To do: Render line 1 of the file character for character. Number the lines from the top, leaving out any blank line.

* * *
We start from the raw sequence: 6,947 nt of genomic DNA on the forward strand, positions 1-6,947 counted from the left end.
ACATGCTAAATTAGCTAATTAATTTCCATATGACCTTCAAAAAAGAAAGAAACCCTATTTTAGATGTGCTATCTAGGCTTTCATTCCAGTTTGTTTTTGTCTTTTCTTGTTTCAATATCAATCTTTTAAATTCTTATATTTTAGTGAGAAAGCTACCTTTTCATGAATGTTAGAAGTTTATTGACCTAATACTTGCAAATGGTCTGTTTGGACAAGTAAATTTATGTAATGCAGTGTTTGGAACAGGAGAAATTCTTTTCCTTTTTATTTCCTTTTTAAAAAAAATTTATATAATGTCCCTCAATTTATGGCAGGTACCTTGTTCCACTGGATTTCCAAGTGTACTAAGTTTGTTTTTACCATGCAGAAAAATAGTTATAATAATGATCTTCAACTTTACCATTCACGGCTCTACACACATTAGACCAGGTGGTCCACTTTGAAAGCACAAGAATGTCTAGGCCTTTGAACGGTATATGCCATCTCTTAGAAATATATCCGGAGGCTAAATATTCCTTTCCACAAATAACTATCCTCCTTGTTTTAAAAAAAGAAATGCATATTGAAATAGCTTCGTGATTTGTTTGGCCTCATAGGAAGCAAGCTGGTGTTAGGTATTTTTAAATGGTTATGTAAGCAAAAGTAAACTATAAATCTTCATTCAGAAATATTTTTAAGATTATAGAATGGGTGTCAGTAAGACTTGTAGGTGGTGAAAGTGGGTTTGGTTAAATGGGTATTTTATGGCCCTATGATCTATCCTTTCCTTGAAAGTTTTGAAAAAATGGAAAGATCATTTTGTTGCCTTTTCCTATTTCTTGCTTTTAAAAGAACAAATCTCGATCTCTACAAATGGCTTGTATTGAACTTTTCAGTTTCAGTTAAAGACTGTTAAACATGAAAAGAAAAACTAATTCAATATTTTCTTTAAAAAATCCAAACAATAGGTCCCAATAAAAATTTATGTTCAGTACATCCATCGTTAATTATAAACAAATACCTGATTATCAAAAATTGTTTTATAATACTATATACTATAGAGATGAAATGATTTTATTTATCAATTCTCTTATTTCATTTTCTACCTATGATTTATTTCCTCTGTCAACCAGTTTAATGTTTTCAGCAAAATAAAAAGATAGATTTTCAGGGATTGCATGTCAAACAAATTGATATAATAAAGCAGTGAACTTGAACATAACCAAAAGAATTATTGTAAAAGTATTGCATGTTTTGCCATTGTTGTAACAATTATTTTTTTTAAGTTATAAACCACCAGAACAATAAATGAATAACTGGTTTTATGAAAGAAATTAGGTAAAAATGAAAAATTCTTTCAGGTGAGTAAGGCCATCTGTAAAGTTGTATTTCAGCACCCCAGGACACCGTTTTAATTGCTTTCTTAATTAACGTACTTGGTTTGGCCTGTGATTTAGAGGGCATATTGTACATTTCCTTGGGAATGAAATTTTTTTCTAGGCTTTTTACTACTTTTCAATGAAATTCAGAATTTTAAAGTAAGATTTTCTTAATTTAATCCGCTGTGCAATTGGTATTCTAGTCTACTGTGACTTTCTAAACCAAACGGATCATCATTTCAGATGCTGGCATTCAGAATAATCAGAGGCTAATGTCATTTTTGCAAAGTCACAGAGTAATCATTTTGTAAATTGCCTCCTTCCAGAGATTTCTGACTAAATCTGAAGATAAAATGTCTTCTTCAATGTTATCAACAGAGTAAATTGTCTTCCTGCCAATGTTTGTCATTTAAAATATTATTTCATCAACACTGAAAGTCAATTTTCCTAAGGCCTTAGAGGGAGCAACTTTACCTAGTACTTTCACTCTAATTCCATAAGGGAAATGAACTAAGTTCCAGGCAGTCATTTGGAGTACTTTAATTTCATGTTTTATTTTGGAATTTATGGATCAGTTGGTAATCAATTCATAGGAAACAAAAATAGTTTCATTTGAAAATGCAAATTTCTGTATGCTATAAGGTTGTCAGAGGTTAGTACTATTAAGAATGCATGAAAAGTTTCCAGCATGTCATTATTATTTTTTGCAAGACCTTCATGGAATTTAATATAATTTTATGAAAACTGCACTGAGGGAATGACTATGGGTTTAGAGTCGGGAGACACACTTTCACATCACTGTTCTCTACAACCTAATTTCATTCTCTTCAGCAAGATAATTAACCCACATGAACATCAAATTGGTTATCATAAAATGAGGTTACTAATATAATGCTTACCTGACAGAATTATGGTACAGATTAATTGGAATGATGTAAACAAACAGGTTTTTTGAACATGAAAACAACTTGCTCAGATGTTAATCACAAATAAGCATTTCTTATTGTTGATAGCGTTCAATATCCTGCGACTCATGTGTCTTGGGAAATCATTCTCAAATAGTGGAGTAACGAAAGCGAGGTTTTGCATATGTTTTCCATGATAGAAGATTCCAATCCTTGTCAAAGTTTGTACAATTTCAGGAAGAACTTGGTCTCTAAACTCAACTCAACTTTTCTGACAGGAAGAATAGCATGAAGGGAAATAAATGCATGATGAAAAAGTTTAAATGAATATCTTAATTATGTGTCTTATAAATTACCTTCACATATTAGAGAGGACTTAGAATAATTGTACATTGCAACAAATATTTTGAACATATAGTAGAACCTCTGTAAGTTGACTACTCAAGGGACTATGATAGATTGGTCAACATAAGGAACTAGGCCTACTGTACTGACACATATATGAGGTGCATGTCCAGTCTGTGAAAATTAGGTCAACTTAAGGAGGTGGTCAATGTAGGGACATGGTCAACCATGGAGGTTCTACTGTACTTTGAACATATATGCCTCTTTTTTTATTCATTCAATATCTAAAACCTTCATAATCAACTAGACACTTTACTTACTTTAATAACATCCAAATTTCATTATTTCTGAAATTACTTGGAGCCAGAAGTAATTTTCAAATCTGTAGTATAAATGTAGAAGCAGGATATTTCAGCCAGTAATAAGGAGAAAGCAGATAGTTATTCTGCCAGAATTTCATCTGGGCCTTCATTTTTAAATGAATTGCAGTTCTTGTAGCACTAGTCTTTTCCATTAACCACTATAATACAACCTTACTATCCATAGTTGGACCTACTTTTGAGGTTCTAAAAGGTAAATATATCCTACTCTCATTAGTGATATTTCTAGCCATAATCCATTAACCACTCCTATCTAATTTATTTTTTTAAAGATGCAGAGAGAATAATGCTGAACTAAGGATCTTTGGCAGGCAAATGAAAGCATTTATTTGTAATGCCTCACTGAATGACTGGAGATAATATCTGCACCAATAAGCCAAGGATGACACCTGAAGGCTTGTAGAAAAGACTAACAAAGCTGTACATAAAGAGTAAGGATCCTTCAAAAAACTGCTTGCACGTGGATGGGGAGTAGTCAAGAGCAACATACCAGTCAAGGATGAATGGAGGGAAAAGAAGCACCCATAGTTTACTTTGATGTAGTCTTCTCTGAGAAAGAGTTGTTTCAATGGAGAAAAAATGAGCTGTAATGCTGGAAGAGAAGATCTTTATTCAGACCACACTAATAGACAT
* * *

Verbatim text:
We start from the raw sequence: 6,947 nt of genomic DNA on the forward strand, positions 1-6,947 counted from the left end.